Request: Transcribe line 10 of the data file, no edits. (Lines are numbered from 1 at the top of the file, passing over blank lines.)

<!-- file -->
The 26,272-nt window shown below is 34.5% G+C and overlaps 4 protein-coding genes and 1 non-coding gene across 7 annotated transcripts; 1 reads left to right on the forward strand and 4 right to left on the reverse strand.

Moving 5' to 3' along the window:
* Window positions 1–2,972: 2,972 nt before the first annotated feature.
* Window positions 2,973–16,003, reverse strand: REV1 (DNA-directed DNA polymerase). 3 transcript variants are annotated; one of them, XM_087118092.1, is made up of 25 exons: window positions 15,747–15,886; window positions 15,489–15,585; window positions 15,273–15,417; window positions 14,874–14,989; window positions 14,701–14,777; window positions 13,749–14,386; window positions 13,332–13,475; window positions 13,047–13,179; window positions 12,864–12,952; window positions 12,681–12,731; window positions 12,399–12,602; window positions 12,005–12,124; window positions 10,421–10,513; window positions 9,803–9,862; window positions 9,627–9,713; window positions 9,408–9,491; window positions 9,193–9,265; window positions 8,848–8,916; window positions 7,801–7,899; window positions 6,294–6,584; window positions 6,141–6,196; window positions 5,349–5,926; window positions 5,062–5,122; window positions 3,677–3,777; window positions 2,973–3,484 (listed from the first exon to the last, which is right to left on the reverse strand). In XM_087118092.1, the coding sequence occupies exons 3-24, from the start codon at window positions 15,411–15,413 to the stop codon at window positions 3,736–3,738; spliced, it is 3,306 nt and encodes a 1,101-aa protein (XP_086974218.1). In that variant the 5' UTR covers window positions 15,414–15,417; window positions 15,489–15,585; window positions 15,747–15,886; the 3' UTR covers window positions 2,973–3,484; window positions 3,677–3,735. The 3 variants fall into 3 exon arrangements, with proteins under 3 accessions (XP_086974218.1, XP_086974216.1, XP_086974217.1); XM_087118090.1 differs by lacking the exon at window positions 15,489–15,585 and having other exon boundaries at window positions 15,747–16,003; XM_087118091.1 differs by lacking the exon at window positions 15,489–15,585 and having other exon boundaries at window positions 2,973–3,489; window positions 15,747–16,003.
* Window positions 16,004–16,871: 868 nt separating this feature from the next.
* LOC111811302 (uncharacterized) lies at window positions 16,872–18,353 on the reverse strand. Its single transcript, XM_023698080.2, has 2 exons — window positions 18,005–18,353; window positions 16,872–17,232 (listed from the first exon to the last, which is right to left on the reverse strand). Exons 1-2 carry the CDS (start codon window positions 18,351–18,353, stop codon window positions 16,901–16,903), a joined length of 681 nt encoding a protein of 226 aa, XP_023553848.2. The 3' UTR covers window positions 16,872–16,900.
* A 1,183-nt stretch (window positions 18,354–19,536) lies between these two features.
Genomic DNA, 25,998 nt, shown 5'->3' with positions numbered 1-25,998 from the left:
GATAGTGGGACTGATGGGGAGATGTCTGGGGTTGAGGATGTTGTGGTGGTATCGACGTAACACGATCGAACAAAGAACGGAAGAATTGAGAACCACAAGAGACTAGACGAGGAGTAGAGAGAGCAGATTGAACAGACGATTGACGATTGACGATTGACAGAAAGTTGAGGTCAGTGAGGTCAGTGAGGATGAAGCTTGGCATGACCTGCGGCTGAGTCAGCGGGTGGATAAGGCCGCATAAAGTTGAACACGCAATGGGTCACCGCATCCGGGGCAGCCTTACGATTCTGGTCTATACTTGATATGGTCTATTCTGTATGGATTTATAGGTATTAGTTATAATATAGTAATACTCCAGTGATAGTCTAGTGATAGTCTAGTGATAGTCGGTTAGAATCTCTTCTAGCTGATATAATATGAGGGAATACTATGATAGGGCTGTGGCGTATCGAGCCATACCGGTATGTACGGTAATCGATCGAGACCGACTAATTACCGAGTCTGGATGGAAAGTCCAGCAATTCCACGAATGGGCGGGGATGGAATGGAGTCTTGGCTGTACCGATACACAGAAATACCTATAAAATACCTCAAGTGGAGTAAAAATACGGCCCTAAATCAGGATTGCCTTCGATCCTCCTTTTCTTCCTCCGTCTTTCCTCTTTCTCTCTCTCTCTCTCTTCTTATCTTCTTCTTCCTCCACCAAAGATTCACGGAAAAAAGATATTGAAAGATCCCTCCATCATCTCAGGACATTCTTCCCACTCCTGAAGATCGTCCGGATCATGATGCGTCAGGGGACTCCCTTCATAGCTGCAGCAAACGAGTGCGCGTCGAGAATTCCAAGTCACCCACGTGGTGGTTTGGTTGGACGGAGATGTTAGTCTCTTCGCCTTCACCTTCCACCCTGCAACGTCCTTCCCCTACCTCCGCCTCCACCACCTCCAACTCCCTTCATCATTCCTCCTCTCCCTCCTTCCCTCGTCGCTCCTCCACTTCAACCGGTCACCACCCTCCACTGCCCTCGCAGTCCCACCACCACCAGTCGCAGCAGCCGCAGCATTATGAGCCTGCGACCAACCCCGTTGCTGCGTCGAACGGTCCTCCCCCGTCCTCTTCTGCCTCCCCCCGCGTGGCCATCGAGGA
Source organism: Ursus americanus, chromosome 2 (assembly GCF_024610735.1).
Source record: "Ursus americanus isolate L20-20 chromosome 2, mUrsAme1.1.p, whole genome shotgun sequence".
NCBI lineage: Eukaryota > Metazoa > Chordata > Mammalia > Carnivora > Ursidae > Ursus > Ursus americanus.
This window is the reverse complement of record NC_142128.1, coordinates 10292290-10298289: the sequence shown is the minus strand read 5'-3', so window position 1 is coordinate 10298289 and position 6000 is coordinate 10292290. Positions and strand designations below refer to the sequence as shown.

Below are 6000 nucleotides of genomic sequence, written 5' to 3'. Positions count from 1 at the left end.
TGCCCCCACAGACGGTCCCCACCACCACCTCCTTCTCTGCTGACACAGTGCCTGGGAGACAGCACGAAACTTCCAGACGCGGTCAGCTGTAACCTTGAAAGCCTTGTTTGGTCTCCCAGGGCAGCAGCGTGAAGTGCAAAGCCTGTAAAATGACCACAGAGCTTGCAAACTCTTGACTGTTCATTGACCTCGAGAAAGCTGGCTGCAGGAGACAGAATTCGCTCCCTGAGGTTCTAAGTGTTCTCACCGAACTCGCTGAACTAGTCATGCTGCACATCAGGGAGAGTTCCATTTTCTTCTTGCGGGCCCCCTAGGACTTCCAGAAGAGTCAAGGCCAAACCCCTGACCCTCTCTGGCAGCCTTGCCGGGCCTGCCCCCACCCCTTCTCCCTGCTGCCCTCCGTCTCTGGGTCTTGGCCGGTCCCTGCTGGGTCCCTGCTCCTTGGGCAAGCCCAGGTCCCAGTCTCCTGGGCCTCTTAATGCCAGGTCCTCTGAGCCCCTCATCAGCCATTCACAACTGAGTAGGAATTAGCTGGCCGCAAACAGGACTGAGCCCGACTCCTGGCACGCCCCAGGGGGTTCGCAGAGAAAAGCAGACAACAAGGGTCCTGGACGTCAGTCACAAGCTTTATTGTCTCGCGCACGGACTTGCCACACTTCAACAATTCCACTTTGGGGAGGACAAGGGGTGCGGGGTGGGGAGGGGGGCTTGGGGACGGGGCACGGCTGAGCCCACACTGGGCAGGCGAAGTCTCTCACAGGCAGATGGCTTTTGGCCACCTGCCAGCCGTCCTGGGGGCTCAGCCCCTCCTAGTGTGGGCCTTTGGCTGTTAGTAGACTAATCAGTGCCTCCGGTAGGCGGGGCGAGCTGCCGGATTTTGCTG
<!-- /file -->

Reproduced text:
Source organism: Ursus americanus, chromosome 2 (assembly GCF_024610735.1).